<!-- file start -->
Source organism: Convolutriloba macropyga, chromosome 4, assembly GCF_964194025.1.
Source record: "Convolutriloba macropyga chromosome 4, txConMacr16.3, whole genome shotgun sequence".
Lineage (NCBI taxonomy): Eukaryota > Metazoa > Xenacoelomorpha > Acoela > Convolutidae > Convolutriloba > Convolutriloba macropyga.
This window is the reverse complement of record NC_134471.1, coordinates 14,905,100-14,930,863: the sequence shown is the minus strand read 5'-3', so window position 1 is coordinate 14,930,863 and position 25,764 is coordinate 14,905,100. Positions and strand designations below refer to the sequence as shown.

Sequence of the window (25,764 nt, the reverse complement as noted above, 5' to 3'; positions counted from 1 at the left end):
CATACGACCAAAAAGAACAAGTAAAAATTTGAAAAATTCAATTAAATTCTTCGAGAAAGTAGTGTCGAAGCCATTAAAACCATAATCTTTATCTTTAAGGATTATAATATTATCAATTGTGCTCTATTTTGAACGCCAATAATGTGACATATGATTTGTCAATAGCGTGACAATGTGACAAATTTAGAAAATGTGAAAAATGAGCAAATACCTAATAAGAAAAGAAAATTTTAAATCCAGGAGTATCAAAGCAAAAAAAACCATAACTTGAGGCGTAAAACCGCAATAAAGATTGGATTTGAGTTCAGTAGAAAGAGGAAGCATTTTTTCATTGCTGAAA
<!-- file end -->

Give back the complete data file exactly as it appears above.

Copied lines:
Source organism: Convolutriloba macropyga, chromosome 4, assembly GCF_964194025.1.
Source record: "Convolutriloba macropyga chromosome 4, txConMacr16.3, whole genome shotgun sequence".
Lineage (NCBI taxonomy): Eukaryota > Metazoa > Xenacoelomorpha > Acoela > Convolutidae > Convolutriloba > Convolutriloba macropyga.
This window is the reverse complement of record NC_134471.1, coordinates 14,905,100-14,930,863: the sequence shown is the minus strand read 5'-3', so window position 1 is coordinate 14,930,863 and position 25,764 is coordinate 14,905,100. Positions and strand designations below refer to the sequence as shown.

Sequence of the window (25,764 nt, the reverse complement as noted above, 5' to 3'; positions counted from 1 at the left end):
CATACGACCAAAAAGAACAAGTAAAAATTTGAAAAATTCAATTAAATTCTTCGAGAAAGTAGTGTCGAAGCCATTAAAACCATAATCTTTATCTTTAAGGATTATAATATTATCAATTGTGCTCTATTTTGAACGCCAATAATGTGACATATGATTTGTCAATAGCGTGACAATGTGACAAATTTAGAAAATGTGAAAAATGAGCAAATACCTAATAAGAAAAGAAAATTTTAAATCCAGGAGTATCAAAGCAAAAAAAACCATAACTTGAGGCGTAAAACCGCAATAAAGATTGGATTTGAGTTCAGTAGAAAGAGGAAGCATTTTTTCATTGCTGAAA